I was struck by a story that was shared with me and the wisdom it holds for this present time in education—the eve of ESEA Reauthorization.

The story is Living Between Steps by Barbara Brown Taylor and Rick Ezell. It is about a professor who was invited to speak at a military base. He had flown into the local airport and was met by a soldier. The soldier was sent to greet the professor and take him to the base for his speaking engagement.

In the short time it took them to walk to the baggage claim the soldier interrupted his steps to graciously provide assistance to several individuals along the way, each time returning to the professor with a smile. The professor asked the soldier how he was able to be so helpful and considerate when interrupted from his primary task. The soldier, a veteran of the Vietnam War, explained that he had learned this in the war.

The soldier had been a mine sweeper. He had experienced great loss, literally, with a single step of a fellow soldier when that step landed on a hidden mine. So he learned to ‘live between the steps’ knowing each step might be his last.

There is wisdom in the mine sweeper’s story, and an example of how we can navigate the unknowns over the coming weeks and months as the Elementary and Secondary Education Act is reauthorized. The reauthorization is just the beginning. It will be followed by a series of transitions as leaders wait for guidance and regulatory language to clarify the law.

How do we lead during this time of transition? One the one hand, we must act in response to the law and the changes that it will bring. On the other hand, we don’t know what each step we take will hold. We know the general direction we must take—one of transforming the lives of our children through education, and thus transforming our communities and to improve the current and future quality of life for all.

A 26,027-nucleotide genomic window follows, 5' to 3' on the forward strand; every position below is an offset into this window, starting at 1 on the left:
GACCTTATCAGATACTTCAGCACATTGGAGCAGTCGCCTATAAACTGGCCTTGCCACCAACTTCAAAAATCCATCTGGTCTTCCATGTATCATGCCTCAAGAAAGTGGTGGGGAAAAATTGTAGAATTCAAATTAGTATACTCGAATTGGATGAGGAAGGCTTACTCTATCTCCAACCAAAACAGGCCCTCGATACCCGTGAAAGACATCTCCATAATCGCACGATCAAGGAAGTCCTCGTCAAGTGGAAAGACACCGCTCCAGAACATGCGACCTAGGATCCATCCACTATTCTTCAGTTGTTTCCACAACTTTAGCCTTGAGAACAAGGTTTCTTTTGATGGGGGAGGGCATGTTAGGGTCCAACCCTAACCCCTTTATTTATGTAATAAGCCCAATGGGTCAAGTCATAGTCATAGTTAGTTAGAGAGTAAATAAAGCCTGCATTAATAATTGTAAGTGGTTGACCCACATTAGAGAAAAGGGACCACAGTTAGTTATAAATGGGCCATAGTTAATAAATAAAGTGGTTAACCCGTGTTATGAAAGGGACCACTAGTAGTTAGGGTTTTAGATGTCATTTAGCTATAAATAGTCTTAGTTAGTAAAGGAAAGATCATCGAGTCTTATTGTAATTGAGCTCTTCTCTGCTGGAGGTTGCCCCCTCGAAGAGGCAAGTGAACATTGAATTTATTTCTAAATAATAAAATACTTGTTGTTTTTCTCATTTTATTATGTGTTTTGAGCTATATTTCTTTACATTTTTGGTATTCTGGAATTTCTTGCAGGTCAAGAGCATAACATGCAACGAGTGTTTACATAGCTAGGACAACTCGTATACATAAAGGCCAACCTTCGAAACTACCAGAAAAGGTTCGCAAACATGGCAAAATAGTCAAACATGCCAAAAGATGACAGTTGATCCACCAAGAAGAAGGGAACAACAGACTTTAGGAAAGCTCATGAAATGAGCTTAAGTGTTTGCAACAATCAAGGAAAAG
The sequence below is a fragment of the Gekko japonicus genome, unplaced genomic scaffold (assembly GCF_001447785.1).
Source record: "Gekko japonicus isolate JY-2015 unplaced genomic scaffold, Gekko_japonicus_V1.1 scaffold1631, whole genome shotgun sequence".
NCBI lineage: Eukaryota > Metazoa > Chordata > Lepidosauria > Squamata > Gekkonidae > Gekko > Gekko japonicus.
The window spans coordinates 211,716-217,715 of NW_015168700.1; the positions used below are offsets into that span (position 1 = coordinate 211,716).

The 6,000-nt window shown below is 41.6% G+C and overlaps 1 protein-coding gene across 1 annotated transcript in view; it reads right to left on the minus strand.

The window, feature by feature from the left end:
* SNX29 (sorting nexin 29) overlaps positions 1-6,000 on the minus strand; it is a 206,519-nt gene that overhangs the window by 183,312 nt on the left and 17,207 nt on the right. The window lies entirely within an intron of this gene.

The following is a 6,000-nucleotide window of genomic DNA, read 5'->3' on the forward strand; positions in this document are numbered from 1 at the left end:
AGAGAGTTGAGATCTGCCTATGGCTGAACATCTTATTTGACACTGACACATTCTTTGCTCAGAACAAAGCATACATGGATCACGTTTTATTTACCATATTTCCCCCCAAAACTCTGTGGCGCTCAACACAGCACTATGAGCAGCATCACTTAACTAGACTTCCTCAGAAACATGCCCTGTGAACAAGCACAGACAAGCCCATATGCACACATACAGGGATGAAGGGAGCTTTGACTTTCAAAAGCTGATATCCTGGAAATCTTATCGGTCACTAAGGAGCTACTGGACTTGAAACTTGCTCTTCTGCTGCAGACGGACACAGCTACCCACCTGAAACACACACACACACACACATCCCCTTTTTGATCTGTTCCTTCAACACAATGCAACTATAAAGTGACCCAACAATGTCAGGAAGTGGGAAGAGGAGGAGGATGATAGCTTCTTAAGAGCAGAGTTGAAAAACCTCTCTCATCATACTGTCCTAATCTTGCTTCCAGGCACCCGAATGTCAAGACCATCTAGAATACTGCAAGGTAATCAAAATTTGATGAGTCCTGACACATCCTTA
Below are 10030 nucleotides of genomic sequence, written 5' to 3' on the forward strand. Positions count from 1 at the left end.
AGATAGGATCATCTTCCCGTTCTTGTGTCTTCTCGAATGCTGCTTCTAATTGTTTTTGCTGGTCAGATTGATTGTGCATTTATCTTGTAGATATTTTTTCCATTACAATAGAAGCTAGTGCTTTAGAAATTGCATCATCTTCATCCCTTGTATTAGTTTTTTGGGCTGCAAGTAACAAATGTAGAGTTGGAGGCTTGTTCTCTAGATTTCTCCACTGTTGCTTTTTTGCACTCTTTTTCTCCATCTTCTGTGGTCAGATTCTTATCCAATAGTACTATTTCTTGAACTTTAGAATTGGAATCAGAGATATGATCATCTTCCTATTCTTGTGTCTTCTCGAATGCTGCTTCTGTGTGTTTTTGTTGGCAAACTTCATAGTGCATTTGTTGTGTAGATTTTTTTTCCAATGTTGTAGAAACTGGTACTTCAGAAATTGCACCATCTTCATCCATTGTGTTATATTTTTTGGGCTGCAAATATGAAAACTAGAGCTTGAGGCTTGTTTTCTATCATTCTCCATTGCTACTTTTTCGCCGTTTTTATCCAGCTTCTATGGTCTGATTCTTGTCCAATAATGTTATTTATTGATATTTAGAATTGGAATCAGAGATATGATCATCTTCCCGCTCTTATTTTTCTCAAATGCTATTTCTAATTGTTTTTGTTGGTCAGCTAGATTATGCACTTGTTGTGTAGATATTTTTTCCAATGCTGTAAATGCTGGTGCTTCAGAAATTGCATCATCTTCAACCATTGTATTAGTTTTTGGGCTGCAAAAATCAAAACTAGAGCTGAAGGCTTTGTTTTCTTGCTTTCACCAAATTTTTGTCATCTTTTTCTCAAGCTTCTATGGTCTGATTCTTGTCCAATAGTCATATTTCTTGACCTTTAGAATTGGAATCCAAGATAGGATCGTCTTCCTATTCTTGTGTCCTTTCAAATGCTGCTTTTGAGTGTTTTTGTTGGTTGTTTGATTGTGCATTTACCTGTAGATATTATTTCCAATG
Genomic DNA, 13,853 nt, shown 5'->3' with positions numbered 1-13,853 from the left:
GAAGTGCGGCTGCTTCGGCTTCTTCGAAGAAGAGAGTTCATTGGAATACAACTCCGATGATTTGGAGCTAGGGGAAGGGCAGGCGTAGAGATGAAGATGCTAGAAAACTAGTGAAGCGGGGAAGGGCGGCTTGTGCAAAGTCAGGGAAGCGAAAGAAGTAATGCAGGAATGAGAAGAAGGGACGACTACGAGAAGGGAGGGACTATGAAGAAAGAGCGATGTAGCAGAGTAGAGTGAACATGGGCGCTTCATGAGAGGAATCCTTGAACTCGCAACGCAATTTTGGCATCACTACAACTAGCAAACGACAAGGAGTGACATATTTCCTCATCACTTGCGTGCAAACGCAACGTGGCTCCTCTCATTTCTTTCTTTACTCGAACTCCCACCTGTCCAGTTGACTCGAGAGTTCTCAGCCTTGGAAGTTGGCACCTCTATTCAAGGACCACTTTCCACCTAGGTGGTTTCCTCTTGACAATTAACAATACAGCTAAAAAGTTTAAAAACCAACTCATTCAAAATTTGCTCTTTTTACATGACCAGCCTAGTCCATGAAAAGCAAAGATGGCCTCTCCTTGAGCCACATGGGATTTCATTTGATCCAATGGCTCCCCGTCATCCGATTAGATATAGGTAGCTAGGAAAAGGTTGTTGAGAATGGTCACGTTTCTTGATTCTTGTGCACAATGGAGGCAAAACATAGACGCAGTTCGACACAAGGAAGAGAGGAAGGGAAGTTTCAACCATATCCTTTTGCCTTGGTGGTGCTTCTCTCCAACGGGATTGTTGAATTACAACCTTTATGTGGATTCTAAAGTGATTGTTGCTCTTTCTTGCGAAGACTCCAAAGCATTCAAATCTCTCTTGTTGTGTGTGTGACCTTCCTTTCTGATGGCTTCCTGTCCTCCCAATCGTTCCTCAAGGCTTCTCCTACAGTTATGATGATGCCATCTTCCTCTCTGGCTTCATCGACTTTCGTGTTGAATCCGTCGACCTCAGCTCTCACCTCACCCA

We don’t know the exact path we need to take. There are details within the law that are beneath the surface and will require us to move cautiously as we wait for clarification in federal guidance. Acting too quickly might land us in situations that divert us from the path to which we are committed. As we wait for the details to unfold we still must live—we must continue to do what is best for our children in the classroom. As Congress works to reauthorize ESEA and enact the Every Student Succeeds Act, we will have to learn to ‘live between the steps’. We’ll need to focus on what we can do now, in the moment, to transform the lives of the children in our care—mindful of, and between the major steps that will surely need to follow.